(06-30-1827 - 10-28-1905),
a Rothenburg master glazier and poet, summarized the dramatic events of 1631 and their happy ending into a stage play.
On Whitsuntide 1881 the Rothenburgers and even then thousands of guests from all over Germany and abroad celebrated the first performance of the Historical Festival Play in the Town Hall's Imperial Hall.
It became an overwhelming success.
Still today, the Historic Festival Association succeeds every year in reviving the past with this stage play and numerous authentic scenes in front of the unique set of the medieval historic town centre.
It's the morning of the 30th of October 1631 in the free imperial city of Rothenburg upon the Tauber river. The governing mayor, Bezold, and his town council are discussing the imposing situation - the city is surrounded by the emperor's troops under the command of Fieldmarshall Johann Tserclaes, Tilly. They have reason to believe that Swedish forces are on their way to help, so the council agrees to try to hold on and not surrender. The city commander has sent the last of their able men the "Junge Schar" (the young troopers) to fight.
Messenger's flood the town - councilmen with a storm of defeating reports, so finally retired mayor, Nusch, proclaims the end of the battle and hangs out the white flag.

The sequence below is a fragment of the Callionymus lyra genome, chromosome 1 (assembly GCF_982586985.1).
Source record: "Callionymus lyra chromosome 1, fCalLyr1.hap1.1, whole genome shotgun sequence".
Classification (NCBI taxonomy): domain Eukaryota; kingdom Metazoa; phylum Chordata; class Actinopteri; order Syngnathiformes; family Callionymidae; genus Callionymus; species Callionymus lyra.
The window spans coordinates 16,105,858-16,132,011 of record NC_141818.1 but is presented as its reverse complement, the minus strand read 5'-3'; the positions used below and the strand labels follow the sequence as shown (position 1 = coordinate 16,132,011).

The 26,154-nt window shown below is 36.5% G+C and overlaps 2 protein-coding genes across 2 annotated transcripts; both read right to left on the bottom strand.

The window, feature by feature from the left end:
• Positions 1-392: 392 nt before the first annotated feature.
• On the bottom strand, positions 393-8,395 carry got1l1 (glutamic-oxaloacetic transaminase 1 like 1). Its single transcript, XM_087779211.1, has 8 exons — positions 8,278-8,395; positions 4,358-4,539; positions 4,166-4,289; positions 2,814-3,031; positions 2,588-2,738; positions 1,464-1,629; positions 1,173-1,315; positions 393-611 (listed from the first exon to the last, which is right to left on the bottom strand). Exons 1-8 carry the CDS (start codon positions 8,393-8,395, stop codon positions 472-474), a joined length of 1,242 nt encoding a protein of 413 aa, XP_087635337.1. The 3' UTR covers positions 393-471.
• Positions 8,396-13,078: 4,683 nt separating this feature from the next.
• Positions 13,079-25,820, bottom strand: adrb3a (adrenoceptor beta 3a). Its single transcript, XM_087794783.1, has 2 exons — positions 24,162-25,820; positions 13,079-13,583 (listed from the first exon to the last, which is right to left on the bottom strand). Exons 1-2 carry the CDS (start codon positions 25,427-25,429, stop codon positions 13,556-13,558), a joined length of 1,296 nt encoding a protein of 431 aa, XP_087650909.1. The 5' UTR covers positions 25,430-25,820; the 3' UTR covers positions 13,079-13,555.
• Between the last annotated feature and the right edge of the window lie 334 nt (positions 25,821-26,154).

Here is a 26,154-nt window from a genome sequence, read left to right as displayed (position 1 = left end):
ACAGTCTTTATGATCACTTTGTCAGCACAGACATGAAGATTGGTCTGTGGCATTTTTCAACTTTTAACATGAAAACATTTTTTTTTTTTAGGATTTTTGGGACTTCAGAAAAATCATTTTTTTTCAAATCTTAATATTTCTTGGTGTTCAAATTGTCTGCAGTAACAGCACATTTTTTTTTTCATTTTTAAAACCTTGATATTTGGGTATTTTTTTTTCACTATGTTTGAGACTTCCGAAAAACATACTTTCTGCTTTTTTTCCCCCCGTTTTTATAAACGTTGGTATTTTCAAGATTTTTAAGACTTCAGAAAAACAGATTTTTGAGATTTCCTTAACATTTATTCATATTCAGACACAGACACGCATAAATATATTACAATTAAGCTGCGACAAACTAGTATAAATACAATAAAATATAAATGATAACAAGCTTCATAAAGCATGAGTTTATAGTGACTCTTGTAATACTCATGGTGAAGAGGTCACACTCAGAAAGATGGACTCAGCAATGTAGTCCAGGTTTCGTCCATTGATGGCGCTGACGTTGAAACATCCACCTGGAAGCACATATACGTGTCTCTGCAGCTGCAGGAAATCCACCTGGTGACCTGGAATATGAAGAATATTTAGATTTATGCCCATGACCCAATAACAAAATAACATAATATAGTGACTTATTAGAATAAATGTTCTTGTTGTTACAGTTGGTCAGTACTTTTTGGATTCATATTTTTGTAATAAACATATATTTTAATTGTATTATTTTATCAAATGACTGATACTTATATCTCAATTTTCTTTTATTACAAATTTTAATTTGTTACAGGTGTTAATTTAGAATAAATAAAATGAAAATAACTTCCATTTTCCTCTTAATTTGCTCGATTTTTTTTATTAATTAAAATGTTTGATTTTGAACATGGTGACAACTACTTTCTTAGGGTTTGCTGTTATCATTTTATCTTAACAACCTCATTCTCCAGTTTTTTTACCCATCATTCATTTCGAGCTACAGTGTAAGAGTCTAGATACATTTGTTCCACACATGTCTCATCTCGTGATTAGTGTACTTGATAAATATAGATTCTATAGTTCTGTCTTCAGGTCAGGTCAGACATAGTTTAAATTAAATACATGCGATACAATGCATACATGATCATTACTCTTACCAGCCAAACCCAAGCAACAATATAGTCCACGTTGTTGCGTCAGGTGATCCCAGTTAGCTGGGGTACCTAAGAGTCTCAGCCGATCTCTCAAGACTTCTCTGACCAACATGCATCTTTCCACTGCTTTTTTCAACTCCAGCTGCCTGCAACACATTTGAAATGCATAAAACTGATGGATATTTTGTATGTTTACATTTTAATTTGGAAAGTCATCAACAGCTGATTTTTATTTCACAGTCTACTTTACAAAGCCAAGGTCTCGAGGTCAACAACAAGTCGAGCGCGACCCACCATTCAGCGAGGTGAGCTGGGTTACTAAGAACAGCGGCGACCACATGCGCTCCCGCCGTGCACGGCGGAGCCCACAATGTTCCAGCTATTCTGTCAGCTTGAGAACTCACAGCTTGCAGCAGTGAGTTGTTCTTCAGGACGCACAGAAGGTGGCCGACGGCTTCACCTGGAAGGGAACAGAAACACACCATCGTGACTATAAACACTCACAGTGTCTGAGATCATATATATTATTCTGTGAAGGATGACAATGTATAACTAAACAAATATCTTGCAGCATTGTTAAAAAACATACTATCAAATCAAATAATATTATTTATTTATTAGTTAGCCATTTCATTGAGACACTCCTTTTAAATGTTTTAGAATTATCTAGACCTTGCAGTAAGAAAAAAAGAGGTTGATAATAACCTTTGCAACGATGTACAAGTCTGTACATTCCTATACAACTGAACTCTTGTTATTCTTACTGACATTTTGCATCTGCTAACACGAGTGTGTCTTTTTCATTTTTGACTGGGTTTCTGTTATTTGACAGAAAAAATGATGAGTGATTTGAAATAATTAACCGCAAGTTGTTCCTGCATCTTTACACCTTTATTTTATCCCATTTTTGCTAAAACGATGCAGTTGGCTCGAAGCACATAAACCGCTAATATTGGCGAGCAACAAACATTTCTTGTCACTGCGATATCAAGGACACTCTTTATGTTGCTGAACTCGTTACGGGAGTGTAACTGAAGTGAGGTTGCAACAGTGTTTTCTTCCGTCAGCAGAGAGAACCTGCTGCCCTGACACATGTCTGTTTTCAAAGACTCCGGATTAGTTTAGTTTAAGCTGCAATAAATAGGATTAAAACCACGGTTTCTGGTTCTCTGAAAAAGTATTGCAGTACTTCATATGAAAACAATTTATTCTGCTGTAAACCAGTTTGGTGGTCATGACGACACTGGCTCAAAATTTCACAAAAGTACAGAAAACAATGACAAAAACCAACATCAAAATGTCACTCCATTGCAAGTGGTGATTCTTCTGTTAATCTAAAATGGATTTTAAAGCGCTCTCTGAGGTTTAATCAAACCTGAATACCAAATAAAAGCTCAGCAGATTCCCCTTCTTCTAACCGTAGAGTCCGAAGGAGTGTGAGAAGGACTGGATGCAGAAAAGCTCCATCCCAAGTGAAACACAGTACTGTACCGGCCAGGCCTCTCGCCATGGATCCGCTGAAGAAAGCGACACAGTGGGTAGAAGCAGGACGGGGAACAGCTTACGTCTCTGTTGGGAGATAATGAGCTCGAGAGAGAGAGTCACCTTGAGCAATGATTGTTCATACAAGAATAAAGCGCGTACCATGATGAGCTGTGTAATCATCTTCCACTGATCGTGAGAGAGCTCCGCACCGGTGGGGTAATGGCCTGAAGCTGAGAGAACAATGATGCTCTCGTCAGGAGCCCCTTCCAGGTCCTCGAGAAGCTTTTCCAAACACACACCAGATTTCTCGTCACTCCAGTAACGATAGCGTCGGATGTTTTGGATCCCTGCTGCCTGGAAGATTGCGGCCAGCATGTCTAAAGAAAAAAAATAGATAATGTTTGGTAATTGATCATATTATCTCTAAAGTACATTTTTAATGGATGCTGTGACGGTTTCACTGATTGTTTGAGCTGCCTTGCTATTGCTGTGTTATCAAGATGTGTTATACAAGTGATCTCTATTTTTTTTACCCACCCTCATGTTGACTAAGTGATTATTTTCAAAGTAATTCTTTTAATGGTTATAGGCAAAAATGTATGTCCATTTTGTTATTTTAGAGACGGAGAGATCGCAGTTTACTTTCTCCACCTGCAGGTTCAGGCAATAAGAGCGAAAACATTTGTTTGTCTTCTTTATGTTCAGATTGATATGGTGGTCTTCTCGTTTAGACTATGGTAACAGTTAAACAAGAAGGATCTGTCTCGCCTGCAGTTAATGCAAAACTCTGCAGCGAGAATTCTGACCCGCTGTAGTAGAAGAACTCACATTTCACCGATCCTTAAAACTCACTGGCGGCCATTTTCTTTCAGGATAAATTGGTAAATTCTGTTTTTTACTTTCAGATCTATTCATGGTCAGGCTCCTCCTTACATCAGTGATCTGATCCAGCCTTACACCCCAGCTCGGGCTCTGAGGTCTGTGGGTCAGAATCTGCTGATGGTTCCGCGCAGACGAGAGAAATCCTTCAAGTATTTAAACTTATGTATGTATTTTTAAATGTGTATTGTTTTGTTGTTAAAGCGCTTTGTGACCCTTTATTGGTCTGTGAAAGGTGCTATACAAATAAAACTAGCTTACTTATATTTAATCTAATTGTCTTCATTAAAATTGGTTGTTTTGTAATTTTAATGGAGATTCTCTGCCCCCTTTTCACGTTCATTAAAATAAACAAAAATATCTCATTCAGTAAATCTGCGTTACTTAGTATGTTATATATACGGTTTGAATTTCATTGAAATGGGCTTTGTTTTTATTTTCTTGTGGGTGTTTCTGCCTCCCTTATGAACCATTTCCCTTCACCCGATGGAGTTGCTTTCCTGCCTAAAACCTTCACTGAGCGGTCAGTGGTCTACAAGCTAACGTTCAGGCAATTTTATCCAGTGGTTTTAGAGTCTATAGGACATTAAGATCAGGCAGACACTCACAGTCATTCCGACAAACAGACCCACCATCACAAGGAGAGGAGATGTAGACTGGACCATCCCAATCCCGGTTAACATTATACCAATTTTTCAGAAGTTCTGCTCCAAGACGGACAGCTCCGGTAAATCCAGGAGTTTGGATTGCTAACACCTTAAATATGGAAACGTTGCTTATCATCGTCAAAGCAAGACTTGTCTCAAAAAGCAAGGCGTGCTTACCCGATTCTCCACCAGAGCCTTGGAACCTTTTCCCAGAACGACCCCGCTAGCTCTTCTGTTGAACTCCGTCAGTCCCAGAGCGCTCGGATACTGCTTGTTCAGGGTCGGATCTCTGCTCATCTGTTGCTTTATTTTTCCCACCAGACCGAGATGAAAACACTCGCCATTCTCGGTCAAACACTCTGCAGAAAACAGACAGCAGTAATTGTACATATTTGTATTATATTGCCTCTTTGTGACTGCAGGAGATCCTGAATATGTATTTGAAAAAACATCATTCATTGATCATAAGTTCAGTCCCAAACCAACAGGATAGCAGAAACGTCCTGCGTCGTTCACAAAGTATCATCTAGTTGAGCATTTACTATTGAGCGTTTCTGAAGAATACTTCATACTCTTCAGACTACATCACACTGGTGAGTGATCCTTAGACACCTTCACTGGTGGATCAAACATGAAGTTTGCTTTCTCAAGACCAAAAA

Drums and Trumpets announce Field Marshall Tilly's triumphant entry along with his officers and adherents. The desperate folk of Rothenburg pleas for mercy. Their plea falls on deaf ears, for the court martial wants to make an example of the town councilmen against whom they have raised grave accusations. The verdict: Plunde and destroy the city and kill the town council.
Magdalena, governing-mayor Bezold's niece, pleas once again for mercy but to no avail. The Kellermeister's (man in charge of the wine cellars) daughter suggests that the defeated offer their conquerors a welcome drink. Her father fills the 3 1/4 liter glass goblet with local wine and the council presents it to their tormentors. After tasting sufficient of the strong wine Tilly suddenly changes his mind offering the city council a last chance: "If one of you is able to empty this goblet - in one draught - then I shall be merciful, forget all fault."
Nusch wants to make the attempt
- contemplates one last time - then empties the huge goblet swallow for swallow and accomplishes what all thought to be impossible. Tilly is impressed and keeps his promise. The play closes with the choir, "We fold our hands....."